Pantone 17-1463 Tangerine Tango
Tangerine Tango, a spirited reddish orange, continues to provide the energy boost we need to recharge and move forward.
“Sophisticated but at the same time dramatic and seductive, Tangerine Tango is an orange with a lot of depth to it,” said Leatrice Eiseman, executive director of the Pantone Colour Institute®. “Reminiscent of the radiant shadings of a sunset, Tangerine Tango marries the vivaciousness and adrenaline rush of red with the friendliness and warmth of yellow, to form a high-visibility, magnetic hue that emanates heat and energy.”
Over the past several years, orange has grown in popularity and acceptance among designers and consumers alike. A provocative attention-getter, Tangerine Tango is especially appealing in fashion. A fun, lively take on a traditional autumnal hue.
So what colour is predicted for 2013?
Christians within the Russian Orthodox community are demanding that Apple remove the famous half-bitten logo from its products in Russia and replace it with a cross because the apple image is offensive according to their beliefs.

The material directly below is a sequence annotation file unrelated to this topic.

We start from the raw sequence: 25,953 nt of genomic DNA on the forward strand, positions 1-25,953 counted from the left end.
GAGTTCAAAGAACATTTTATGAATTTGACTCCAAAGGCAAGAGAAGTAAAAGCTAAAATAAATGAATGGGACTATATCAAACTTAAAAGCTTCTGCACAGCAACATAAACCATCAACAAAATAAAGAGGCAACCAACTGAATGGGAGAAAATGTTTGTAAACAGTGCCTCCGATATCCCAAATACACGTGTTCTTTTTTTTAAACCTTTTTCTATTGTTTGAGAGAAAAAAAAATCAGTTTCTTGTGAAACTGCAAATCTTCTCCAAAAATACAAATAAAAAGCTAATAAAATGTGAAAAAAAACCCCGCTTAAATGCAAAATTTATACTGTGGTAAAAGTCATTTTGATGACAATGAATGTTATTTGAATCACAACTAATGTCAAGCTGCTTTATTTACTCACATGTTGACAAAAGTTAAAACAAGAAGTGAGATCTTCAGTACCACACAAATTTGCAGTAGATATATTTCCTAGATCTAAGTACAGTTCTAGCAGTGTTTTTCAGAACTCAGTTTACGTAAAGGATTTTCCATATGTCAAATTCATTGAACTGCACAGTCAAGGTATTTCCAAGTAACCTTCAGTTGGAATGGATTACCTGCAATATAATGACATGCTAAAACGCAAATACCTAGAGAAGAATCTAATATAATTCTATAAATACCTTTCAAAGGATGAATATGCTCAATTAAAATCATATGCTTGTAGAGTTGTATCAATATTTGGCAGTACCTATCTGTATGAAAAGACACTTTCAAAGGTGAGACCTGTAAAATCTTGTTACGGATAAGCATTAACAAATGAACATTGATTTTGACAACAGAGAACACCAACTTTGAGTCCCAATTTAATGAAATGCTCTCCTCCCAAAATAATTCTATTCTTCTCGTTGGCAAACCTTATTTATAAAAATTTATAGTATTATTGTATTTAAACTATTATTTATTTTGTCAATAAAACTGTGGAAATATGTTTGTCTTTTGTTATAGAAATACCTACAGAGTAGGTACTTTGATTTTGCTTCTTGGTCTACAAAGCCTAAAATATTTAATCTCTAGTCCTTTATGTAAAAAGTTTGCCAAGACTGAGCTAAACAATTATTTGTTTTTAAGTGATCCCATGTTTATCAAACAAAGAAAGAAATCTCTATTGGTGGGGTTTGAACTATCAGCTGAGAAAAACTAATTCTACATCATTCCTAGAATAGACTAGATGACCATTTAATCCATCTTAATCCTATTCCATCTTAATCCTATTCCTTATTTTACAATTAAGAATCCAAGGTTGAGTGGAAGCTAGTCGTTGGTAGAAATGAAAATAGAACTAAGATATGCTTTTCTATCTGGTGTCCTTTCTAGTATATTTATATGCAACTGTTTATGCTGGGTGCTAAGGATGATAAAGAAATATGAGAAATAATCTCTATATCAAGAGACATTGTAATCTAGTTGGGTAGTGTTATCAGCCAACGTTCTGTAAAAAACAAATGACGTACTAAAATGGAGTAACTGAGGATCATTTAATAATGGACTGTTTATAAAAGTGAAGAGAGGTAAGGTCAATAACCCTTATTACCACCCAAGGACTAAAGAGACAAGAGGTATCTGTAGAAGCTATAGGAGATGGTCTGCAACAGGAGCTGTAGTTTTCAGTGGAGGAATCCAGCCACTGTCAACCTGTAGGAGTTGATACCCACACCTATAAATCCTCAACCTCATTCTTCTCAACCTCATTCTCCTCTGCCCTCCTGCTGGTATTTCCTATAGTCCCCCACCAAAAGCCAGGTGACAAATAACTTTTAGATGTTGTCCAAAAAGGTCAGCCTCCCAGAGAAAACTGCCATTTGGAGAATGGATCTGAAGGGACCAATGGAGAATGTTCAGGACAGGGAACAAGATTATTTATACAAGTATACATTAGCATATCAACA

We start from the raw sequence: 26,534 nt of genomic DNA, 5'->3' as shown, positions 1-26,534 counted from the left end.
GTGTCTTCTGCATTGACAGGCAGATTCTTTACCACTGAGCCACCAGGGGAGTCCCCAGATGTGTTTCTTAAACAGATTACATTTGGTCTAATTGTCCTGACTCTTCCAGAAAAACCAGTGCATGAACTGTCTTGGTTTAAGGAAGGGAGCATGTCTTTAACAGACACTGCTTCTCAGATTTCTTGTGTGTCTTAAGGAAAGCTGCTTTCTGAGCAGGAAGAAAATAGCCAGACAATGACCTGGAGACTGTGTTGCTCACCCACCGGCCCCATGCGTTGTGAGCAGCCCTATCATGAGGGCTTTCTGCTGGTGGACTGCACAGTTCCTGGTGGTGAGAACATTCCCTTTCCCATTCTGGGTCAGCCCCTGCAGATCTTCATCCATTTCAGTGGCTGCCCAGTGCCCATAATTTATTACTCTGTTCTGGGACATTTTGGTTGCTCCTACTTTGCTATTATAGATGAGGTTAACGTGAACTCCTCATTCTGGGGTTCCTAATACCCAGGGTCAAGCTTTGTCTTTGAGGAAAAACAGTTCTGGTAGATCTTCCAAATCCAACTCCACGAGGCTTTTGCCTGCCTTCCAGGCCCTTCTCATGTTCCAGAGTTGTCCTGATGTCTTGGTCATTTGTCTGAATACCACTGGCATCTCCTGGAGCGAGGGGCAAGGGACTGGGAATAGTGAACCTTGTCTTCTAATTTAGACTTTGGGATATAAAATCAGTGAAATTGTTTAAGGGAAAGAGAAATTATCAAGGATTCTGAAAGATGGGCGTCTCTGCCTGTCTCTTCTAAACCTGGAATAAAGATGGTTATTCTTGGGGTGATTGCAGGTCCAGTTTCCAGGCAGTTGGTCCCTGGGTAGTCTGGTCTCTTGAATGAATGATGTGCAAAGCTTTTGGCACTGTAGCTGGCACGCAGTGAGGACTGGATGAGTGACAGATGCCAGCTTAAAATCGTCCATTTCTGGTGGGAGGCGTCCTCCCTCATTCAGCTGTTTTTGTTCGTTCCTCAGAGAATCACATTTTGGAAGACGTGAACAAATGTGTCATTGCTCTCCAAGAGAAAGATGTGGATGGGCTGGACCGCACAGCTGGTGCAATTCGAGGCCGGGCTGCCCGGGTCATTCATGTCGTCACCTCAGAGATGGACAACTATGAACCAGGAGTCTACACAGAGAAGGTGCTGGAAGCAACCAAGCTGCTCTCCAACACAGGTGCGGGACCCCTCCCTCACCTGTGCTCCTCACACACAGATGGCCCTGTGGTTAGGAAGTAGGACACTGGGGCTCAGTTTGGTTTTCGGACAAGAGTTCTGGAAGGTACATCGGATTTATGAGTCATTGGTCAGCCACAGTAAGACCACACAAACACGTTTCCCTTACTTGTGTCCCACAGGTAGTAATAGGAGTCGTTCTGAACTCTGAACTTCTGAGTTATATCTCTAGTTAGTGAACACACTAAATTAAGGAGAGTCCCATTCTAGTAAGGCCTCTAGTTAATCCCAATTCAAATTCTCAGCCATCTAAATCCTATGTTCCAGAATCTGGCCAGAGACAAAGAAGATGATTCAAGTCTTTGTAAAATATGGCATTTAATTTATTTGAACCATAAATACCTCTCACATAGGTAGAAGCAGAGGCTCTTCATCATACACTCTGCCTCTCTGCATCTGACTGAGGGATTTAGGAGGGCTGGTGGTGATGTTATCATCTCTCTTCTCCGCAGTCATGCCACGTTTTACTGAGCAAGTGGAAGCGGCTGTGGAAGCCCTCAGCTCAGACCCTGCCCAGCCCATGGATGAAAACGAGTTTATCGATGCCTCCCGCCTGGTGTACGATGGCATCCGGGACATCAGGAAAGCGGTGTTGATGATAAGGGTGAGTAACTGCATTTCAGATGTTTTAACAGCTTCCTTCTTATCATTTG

An apple is used to represent the fruit that Adam and Eve ate from the Tree of Knowledge when tempted by the devil, as found in Genesis 3 in the Bible. Although the exact type of fruit is not mentioned in the Scripture the conservative Christians in Russia have insisted that the logo should be removed and replaced with a cross.
Russian conservatives may get their way and force Apple to change its logo due to new laws being proposed in parliament on blasphemy and insults targeting religious, spiritual, or national values. It is expected that President Vladimir Putin will back the laws, especially since the Russian Orthodox Church heavily supported him during his election campaign in 2012. Besides replacing the logo, conservatives may even stop Apple product sales in Russia if they manage to convict the company of committing anti-religious deeds.
Image courtesy of WSJ.
Contemporary graffiti is essentially a form of painting. The methods and materials of painting are the same, therefore, specific examples of graffiti would be assessed as art or not art by the same standards by which a painting would be assessed.
For example, a crude tag involving a person spray painting their name is no more art than a someone who signs their name on a canvas using a brush. Given that graffiti is in essence painting and it involves the very same techniques and mediums as “conventional” painting, the proof would seem to be on those who would deny that graffiti is.
Can graffiti be art while maintaining that painting is art?